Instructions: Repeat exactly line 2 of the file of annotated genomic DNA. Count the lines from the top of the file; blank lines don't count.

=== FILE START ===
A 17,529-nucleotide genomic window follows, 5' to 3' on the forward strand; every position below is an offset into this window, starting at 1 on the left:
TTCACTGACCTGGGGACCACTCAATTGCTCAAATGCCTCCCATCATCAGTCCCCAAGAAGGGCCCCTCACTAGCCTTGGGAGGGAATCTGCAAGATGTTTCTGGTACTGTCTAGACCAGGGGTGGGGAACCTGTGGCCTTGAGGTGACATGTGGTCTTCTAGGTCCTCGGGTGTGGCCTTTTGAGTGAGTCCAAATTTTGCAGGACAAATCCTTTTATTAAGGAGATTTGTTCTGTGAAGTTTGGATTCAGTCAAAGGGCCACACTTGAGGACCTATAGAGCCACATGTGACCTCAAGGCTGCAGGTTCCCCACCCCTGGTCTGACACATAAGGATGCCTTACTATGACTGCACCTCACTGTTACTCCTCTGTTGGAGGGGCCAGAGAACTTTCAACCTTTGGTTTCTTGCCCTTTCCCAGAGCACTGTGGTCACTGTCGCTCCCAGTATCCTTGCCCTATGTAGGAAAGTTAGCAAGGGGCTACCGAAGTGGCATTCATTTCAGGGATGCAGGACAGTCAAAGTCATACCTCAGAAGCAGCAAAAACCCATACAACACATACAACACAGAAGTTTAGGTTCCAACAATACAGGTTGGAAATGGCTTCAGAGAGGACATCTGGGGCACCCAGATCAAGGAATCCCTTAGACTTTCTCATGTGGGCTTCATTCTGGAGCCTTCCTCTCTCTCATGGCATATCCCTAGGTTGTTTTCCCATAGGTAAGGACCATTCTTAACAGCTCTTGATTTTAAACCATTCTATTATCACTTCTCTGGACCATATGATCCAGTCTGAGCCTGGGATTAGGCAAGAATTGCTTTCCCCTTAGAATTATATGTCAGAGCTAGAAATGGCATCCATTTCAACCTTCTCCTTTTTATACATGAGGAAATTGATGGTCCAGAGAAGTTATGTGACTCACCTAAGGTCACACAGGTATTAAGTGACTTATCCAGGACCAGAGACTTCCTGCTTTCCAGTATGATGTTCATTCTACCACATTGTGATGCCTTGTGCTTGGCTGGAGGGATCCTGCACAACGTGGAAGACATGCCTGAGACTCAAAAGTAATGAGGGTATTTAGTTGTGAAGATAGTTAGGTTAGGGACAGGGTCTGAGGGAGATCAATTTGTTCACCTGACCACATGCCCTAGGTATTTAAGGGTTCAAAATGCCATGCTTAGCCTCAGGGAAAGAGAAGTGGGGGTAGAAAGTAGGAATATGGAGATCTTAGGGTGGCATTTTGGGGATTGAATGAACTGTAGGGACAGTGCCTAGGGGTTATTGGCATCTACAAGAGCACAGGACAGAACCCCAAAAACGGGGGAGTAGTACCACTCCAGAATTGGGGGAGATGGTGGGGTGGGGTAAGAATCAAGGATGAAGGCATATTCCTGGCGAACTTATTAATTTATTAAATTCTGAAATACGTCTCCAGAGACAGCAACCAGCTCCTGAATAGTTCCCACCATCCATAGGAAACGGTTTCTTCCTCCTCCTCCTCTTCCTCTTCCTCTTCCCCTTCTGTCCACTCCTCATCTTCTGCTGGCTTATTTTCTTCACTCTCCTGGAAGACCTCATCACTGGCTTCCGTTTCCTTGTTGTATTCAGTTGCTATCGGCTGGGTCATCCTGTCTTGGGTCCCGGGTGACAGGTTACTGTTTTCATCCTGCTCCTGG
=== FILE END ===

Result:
TTCACTGACCTGGGGACCACTCAATTGCTCAAATGCCTCCCATCATCAGTCCCCAAGAAGGGCCCCTCACTAGCCTTGGGAGGGAATCTGCAAGATGTTTCTGGTACTGTCTAGACCAGGGGTGGGGAACCTGTGGCCTTGAGGTGACATGTGGTCTTCTAGGTCCTCGGGTGTGGCCTTTTGAGTGAGTCCAAATTTTGCAGGACAAATCCTTTTATTAAGGAGATTTGTTCTGTGAAGTTTGGATTCAGTCAAAGGGCCACACTTGAGGACCTATAGAGCCACATGTGACCTCAAGGCTGCAGGTTCCCCACCCCTGGTCTGACACATAAGGATGCCTTACTATGACTGCACCTCACTGTTACTCCTCTGTTGGAGGGGCCAGAGAACTTTCAACCTTTGGTTTCTTGCCCTTTCCCAGAGCACTGTGGTCACTGTCGCTCCCAGTATCCTTGCCCTATGTAGGAAAGTTAGCAAGGGGCTACCGAAGTGGCATTCATTTCAGGGATGCAGGACAGTCAAAGTCATACCTCAGAAGCAGCAAAAACCCATACAACACATACAACACAGAAGTTTAGGTTCCAACAATACAGGTTGGAAATGGCTTCAGAGAGGACATCTGGGGCACCCAGATCAAGGAATCCCTTAGACTTTCTCATGTGGGCTTCATTCTGGAGCCTTCCTCTCTCTCATGGCATATCCCTAGGTTGTTTTCCCATAGGTAAGGACCATTCTTAACAGCTCTTGATTTTAAACCATTCTATTATCACTTCTCTGGACCATATGATCCAGTCTGAGCCTGGGATTAGGCAAGAATTGCTTTCCCCTTAGAATTATATGTCAGAGCTAGAAATGGCATCCATTTCAACCTTCTCCTTTTTATACATGAGGAAATTGATGGTCCAGAGAAGTTATGTGACTCACCTAAGGTCACACAGGTATTAAGTGACTTATCCAGGACCAGAGACTTCCTGCTTTCCAGTATGATGTTCATTCTACCACATTGTGATGCCTTGTGCTTGGCTGGAGGGATCCTGCACAACGTGGAAGACATGCCTGAGACTCAAAAGTAATGAGGGTATTTAGTTGTGAAGATAGTTAGGTTAGGGACAGGGTCTGAGGGAGATCAATTTGTTCACCTGACCACATGCCCTAGGTATTTAAGGGTTCAAAATGCCATGCTTAGCCTCAGGGAAAGAGAAGTGGGGGTAGAAAGTAGGAATATGGAGATCTTAGGGTGGCATTTTGGGGATTGAATGAACTGTAGGGACAGTGCCTAGGGGTTATTGGCATCTACAAGAGCACAGGACAGAACCCCAAAAACGGGGGAGTAGTACCACTCCAGAATTGGGGGAGATGGTGGGGTGGGGTAAGAATCAAGGATGAAGGCATATTCCTGGCGAACTTATTAATTTATTAAATTCTGAAATACGTCTCCAGAGACAGCAACCAGCTCCTGAATAGTTCCCACCATCCATAGGAAACGGTTTCTTCCTCCTCCTCCTCTTCCTCTTCCTCTTCCCCTTCTGTCCACTCCTCATCTTCTGCTGGCTTATTTTCTTCACTCTCCTGGAAGACCTCATCACTGGCTTCCGTTTCCTTGTTGTATTCAGTTGCTATCGGCTGGGTCATCCTGTCTTGGGTCCCGGGTGACAGGTTACTGTTTTCATCCTGCTCCTGG